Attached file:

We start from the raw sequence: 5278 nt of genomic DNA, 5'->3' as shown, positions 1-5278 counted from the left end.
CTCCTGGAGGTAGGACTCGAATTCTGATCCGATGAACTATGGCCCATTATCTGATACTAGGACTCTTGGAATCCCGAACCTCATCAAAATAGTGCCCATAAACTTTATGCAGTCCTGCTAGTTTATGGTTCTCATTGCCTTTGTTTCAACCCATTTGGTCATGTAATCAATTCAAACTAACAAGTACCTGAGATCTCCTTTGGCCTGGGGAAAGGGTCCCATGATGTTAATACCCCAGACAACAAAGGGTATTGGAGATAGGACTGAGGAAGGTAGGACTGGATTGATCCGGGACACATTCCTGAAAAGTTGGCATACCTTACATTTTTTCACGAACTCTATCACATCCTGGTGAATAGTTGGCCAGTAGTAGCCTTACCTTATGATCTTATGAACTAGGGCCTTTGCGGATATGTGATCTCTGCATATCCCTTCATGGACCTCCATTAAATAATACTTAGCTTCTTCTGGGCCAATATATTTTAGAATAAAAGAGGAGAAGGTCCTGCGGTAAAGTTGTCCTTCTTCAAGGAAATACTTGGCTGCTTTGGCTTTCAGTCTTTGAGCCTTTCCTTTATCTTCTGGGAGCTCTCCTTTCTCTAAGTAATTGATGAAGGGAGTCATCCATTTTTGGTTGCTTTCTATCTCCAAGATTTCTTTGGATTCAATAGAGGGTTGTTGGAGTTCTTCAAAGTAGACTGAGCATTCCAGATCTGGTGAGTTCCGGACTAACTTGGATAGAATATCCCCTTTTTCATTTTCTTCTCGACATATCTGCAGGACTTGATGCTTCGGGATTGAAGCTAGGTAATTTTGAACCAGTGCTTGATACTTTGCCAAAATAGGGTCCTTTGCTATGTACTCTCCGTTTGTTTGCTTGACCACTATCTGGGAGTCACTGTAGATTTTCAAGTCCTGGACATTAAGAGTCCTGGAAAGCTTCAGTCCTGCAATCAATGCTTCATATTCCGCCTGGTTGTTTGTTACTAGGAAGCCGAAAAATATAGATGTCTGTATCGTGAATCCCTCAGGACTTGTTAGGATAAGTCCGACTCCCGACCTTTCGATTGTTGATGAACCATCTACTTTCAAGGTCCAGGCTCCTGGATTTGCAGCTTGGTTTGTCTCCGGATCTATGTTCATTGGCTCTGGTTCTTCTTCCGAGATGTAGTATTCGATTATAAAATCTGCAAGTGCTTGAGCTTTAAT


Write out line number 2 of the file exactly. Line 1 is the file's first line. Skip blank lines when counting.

CTCCTGGAGGTAGGACTCGAATTCTGATCCGATGAACTATGGCCCATTATCTGATACTAGGACTCTTGGAATCCCGAACCTCATCAAAATAGTGCCCATAAACTTTATGCAGTCCTGCTAGTTTATGGTTCTCATTGCCTTTGTTTCAACCCATTTGGTCATGTAATCAATTCAAACTAACAAGTACCTGAGATCTCCTTTGGCCTGGGGAAAGGGTCCCATGATGTTAATACCCCAGACAACAAAGGGTATTGGAGATAGGACTGAGGAAGGTAGGACTGGATTGATCCGGGACACATTCCTGAAAAGTTGGCATACCTTACATTTTTTCACGAACTCTATCACATCCTGGTGAATAGTTGGCCAGTAGTAGCCTTACCTTATGATCTTATGAACTAGGGCCTTTGCGGATATGTGATCTCTGCATATCCCTTCATGGACCTCCATTAAATAATACTTAGCTTCTTCTGGGCCAATATATTTTAGAATAAAAGAGGAGAAGGTCCTGCGGTAAAGTTGTCCTTCTTCAAGGAAATACTTGGCTGCTTTGGCTTTCAGTCTTTGAGCCTTTCCTTTATCTTCTGGGAGCTCTCCTTTCTCTAAGTAATTGATGAAGGGAGTCATCCATTTTTGGTTGCTTTCTATCTCCAAGATTTCTTTGGATTCAATAGAGGGTTGTTGGAGTTCTTCAAAGTAGACTGAGCATTCCAGATCTGGTGAGTTCCGGACTAACTTGGATAGAATATCCCCTTTTTCATTTTCTTCTCGACATATCTGCAGGACTTGATGCTTCGGGATTGAAGCTAGGTAATTTTGAACCAGTGCTTGATACTTTGCCAAAATAGGGTCCTTTGCTATGTACTCTCCGTTTGTTTGCTTGACCACTATCTGGGAGTCACTGTAGATTTTCAAGTCCTGGACATTAAGAGTCCTGGAAAGCTTCAGTCCTGCAATCAATGCTTCATATTCCGCCTGGTTGTTTGTTACTAGGAAGCCGAAAAATATAGATGTCTGTATCGTGAATCCCTCAGGACTTGTTAGGATAAGTCCGACTCCCGACCTTTCGATTGTTGATGAACCATCTACTTTCAAGGTCCAGGCTCCTGGATTTGCAGCTTGGTTTGTCTCCGGATCTATGTTCATTGGCTCTGGTTCTTCTTCCGAGATGTAGTATTCGATTATAAAATCTGCAAGTGCTTGAGCTTTAAT